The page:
That is fallen; by a revolt of ten tribes in twelve, whereby their state is low, and as fallen to the ground.

And close up the breaches, which are in it by that long division, since Jeroboam the First’s time, which breaches shall, upon the return out of captivity, be made up by the voluntary union of the remnant of the ten tribes which shall return with the two tribes out of the Babylonish captivity.

I will raise up his ruins; disposing the minds of the kings of Persia to advance David’s line to the government of the restored captives, and continuing it in the Supreme power till Messiah’s coming; and by rebuilding Jerusalem, and the temple, and settling true religion amongst them.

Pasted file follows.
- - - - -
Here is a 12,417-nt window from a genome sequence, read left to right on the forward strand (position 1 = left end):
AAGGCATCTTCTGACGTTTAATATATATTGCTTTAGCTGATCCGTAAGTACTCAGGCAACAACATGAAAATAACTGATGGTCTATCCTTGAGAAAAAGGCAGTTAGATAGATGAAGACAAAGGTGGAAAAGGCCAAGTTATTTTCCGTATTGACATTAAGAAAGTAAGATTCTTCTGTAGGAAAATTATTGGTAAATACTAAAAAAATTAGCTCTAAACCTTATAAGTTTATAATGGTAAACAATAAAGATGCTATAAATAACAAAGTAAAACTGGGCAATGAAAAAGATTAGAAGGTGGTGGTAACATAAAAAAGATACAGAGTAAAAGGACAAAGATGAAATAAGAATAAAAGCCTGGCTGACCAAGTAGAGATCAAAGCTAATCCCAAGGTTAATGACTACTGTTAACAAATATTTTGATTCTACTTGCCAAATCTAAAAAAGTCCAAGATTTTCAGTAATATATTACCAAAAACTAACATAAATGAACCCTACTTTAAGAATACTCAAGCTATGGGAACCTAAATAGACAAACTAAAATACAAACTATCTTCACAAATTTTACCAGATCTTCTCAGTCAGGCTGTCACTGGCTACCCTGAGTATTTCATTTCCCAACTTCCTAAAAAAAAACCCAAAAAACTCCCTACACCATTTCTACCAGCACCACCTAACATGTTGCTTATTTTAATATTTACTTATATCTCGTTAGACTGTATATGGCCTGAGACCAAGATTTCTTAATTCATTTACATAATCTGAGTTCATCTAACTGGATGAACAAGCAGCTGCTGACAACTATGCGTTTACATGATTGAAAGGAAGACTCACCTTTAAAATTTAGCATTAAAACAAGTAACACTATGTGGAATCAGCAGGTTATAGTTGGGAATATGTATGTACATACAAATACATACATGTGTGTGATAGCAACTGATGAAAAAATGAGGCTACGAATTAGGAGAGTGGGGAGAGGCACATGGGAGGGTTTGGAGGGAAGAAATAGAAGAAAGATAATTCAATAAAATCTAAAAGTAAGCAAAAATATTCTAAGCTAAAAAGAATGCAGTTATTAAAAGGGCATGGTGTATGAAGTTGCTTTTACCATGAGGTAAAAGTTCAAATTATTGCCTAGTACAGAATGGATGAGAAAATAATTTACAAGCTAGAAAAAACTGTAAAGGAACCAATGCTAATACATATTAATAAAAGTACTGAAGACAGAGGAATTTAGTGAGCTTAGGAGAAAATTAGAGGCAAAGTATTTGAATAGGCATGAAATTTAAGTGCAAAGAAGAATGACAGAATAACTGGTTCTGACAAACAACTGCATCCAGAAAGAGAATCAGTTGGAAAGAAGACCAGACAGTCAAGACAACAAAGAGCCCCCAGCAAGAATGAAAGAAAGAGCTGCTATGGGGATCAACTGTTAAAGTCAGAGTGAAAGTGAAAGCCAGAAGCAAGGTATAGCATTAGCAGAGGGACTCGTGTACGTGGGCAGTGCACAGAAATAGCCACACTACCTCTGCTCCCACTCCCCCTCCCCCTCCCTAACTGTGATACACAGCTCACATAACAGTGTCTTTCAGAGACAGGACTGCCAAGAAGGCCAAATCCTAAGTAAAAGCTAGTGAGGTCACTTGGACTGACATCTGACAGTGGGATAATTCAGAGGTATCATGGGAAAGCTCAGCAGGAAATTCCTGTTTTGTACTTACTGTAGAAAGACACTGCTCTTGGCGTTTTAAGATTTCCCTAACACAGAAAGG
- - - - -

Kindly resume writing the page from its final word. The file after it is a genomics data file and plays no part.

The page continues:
And I will build it as in the days of old; much what it was before the sack of the city and temple, and the carrying the people captive. All which, as far as they are temporal concerns, do suppose and did require a sound turning to God; as did the like promises made by other prophets. And how far soever they fell short of these promises, it was through unbelief and other sins, as Haggai, Zechariah, and Malachi complain in their prophecies. Now as it refers to Messiah’s kingdom, it is a prophecy of the conversion of the Gentiles, as appears Acts 15:16,17; of which no more here, because our work is to give the literal sense of the text: who would see more may consult larger commentators on this place, and on Acts 15:16,17. In that day will I raise up the tabernacle of David that is fallen,.... Not in the day of Israel's ruin, but in the famous Gospel day, so often spoken of by the prophets; and this prophecy is referred to the times of the Messiah by the ancient (q) Jews; and one of the names they give him is taken from hence, "Barnaphli" (r), the Son of the fallen. R. Nachman said to R. Isaac, hast thou heard when Barnaphli comes? to whom he said, who is Barnaphli? he replied, the Messiah; you may call the Messiah Barnaphli; for is it not written, "in that day will I raise up the tabernacle of David that is fallen down?" and they call him so, not because the son of Adam; but because he was the son of David, and was to spring from his family, when fallen into a low and mean condition; yea, they sometimes seem by the tabernacle of David to understand the dead body of the Messiah to be raised, whose human nature is by the New Testament writers called a tabernacle, Hebrews 8:2; see John 1:14; for, having mentioned (s) that passage in Jeremiah 30:9; "they shall serve the Lord their God, and David their King, whom I will raise up unto them", add, whom I will raise up out of the dust; as it is said, "I will raise up the tabernacle of David that is fallen down"; but elsewhere (t) it is better interpreted of the Messiah's raising up Israel his people out of captivity; they say,